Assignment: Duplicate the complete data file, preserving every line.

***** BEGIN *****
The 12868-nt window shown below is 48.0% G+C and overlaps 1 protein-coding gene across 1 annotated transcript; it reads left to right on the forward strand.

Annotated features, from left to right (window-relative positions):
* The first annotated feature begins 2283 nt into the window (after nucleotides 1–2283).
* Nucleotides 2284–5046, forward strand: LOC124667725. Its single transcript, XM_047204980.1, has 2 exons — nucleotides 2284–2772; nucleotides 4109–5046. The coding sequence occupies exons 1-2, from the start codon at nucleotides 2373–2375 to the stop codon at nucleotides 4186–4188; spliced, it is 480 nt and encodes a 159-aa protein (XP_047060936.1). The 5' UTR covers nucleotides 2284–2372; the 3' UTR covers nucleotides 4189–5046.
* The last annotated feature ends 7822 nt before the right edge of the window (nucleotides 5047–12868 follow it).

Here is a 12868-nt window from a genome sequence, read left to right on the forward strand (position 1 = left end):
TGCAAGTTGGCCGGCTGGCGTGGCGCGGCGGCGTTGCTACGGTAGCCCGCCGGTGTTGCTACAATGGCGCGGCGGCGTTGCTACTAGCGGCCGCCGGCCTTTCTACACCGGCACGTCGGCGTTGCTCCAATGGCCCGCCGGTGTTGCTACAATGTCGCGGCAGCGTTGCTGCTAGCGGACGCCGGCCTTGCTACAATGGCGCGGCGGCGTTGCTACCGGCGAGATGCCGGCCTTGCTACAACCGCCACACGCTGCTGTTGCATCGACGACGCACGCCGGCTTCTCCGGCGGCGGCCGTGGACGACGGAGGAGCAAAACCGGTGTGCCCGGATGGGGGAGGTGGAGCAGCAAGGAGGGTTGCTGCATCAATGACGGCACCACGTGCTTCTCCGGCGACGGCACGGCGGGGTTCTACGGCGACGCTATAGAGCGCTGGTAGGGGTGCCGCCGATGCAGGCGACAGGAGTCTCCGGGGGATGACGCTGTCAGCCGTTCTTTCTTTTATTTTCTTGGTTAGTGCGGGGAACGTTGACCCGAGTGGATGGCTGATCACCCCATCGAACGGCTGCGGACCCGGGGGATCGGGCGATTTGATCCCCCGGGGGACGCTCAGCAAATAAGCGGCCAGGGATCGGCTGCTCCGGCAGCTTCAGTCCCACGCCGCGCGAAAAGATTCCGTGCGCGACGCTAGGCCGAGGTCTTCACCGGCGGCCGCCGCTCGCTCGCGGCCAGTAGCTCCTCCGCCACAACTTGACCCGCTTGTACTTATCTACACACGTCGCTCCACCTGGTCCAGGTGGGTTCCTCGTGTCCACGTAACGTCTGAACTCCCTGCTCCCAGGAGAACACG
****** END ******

The 12868-nt window shown below is 48.0% G+C and overlaps 1 protein-coding gene across 1 annotated transcript; it reads left to right on the forward strand.

Annotated features, from left to right (window-relative positions):
* The first annotated feature begins 2283 nt into the window (after nucleotides 1–2283).
* Nucleotides 2284–5046, forward strand: LOC124667725. Its single transcript, XM_047204980.1, has 2 exons — nucleotides 2284–2772; nucleotides 4109–5046. The coding sequence occupies exons 1-2, from the start codon at nucleotides 2373–2375 to the stop codon at nucleotides 4186–4188; spliced, it is 480 nt and encodes a 159-aa protein (XP_047060936.1). The 5' UTR covers nucleotides 2284–2372; the 3' UTR covers nucleotides 4189–5046.
* The last annotated feature ends 7822 nt before the right edge of the window (nucleotides 5047–12868 follow it).

Here is a 12868-nt window from a genome sequence, read left to right on the forward strand (position 1 = left end):
TGCAAGTTGGCCGGCTGGCGTGGCGCGGCGGCGTTGCTACGGTAGCCCGCCGGTGTTGCTACAATGGCGCGGCGGCGTTGCTACTAGCGGCCGCCGGCCTTTCTACACCGGCACGTCGGCGTTGCTCCAATGGCCCGCCGGTGTTGCTACAATGTCGCGGCAGCGTTGCTGCTAGCGGACGCCGGCCTTGCTACAATGGCGCGGCGGCGTTGCTACCGGCGAGATGCCGGCCTTGCTACAACCGCCACACGCTGCTGTTGCATCGACGACGCACGCCGGCTTCTCCGGCGGCGGCCGTGGACGACGGAGGAGCAAAACCGGTGTGCCCGGATGGGGGAGGTGGAGCAGCAAGGAGGGTTGCTGCATCAATGACGGCACCACGTGCTTCTCCGGCGACGGCACGGCGGGGTTCTACGGCGACGCTATAGAGCGCTGGTAGGGGTGCCGCCGATGCAGGCGACAGGAGTCTCCGGGGGATGACGCTGTCAGCCGTTCTTTCTTTTATTTTCTTGGTTAGTGCGGGGAACGTTGACCCGAGTGGATGGCTGATCACCCCATCGAACGGCTGCGGACCCGGGGGATCGGGCGATTTGATCCCCCGGGGGACGCTCAGCAAATAAGCGGCCAGGGATCGGCTGCTCCGGCAGCTTCAGTCCCACGCCGCGCGAAAAGATTCCGTGCGCGACGCTAGGCCGAGGTCTTCACCGGCGGCCGCCGCTCGCTCGCGGCCAGTAGCTCCTCCGCCACAACTTGACCCGCTTGTACTTATCTACACACGTCGCTCCACCTGGTCCAGGTGGGTTCCTCGTGTCCACGTAACGTCTGAACTCCCTGCTCCCAGGAGAACACG